“We again call on Russia to end its occupation of Crimea, to stop perpetuating the war in Eastern Ukraine, to end its destabilizing activities in the Black Sea and along Ukraine’s borders,” Austin said during a press conference in Kiev, Ukraine, alongside his Ukrainian counterpart Andrii Taran.
“And to halt its persistent cyberattacks and other malign activities against the United States and our allies and partners,” he added.
Austin’s visit to Ukraine is his second stop in Europe this week “to reassure allies and partners of America’s commitment to their sovereignty in the face of Russian aggression,” according to the Pentagon. The US defense secretary on Monday visited Georgia, where Russia still occupies roughly 20% of the nation, and plans to visit Romania, ahead of attending the NATO Defense Ministerial in Brussels.
The White House last week called on Russia
to take further action against ransomware groups operating from the country, but acknowledged that Moscow has taken “some steps” after President Joe Biden urged Russian President Vladimir Putin to tackle the groups in the summer.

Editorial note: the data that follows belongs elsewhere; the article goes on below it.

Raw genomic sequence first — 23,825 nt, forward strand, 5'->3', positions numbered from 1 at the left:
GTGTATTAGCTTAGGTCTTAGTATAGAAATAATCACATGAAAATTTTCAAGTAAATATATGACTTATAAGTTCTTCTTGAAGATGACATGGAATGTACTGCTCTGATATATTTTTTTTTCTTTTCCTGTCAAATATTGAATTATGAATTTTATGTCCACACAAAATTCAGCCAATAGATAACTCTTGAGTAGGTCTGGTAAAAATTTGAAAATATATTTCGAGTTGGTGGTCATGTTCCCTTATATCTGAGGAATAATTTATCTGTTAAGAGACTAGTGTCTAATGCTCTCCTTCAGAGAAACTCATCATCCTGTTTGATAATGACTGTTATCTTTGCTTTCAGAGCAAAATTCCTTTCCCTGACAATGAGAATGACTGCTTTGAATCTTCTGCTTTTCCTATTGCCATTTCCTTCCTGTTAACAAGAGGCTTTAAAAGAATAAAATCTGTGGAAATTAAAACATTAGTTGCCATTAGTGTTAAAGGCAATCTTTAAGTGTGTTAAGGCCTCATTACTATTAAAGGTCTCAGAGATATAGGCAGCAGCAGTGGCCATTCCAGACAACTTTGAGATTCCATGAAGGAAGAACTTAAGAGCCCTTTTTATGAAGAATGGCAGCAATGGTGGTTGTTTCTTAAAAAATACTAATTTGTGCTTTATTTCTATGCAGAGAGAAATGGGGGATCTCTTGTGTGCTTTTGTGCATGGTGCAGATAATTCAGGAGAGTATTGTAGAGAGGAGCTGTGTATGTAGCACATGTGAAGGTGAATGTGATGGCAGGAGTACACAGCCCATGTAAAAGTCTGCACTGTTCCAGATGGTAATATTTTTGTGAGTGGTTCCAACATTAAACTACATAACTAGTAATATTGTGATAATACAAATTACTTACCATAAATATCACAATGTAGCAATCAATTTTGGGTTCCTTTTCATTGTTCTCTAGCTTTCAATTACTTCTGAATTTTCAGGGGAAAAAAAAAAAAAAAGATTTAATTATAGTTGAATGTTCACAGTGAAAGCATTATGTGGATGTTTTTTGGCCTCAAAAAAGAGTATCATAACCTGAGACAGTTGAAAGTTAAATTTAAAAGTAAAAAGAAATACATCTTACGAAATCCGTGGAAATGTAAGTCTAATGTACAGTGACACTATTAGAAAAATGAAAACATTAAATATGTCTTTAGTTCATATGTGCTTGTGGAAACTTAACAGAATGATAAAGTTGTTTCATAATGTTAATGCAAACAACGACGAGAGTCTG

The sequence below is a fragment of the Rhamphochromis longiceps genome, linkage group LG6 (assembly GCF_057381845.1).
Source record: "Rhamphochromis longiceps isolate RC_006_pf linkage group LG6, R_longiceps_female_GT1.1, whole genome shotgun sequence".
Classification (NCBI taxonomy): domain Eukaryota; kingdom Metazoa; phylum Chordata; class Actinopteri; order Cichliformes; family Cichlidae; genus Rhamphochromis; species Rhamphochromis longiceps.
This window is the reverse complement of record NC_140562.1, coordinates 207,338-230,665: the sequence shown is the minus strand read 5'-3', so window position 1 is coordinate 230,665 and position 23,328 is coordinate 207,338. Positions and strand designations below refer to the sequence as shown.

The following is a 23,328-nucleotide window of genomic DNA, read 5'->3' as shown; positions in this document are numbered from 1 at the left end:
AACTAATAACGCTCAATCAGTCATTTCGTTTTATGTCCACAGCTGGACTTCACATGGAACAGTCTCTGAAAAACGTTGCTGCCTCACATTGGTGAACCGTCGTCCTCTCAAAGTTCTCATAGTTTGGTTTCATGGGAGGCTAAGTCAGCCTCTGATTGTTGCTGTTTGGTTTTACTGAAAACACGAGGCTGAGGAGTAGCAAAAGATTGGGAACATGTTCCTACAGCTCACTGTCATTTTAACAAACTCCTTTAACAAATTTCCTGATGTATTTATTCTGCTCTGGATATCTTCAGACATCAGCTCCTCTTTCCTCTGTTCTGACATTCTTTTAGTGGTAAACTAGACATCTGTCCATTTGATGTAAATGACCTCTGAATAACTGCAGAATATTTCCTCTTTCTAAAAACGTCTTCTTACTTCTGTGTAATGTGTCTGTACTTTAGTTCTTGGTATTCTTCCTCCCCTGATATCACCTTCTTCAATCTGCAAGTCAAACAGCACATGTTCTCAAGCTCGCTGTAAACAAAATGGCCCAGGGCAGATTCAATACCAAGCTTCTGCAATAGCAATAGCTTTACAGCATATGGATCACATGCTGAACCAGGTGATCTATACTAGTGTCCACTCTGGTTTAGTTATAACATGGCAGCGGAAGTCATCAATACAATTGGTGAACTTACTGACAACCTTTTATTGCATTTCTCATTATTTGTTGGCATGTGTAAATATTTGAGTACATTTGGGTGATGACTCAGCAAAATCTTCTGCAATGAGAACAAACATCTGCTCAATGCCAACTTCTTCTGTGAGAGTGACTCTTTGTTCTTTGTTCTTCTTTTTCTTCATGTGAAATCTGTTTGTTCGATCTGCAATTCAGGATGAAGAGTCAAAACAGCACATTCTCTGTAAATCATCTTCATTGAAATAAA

Biden in June urged Putin to crack down on Russian-speaking hackers after a recent string of ransomware attacks crippled critical infrastructure
and business operations, like the attack against Colonial Pipeline in May. Russian hackers were also deemed to be behind last year’s massive breach of several US federal agencies by exploiting software made by SolarWinds.
Earlier this year, Russian troops had amassed the largest buildup of troops
near the Ukrainian border since 2014, when Russia annexed Crimea from Kiev. Russia, however, pulled back from a confrontation, returning troops to their bases after taking part in exercises near the Ukraine border.
As the US steps up its support to the neighbors of Russia that are on the “frontlines of Russian aggression,” Russia announced Monday
suspending its permanent mission to NATO.
Russia’s Foreign Minister Sergey Lavrov said the move was in response to the alliance’s expulsion of eight Russians earlier this month.
On Tuesday, Austin stressed that the US’ support for Ukraine sovereignty is “unwavering” and “we will continue to do everything we can to support Ukraine’s efforts to develop the capability to defend itself.”
Asked about Russia’s opposition to Ukraine’s accession to NATO, Austin argued that Ukraine “has a right to decide its own future foreign policy and we expect that they will be able to do that without any outside interference.”
“No third country has a veto over NATO’s membership decisions,” he said.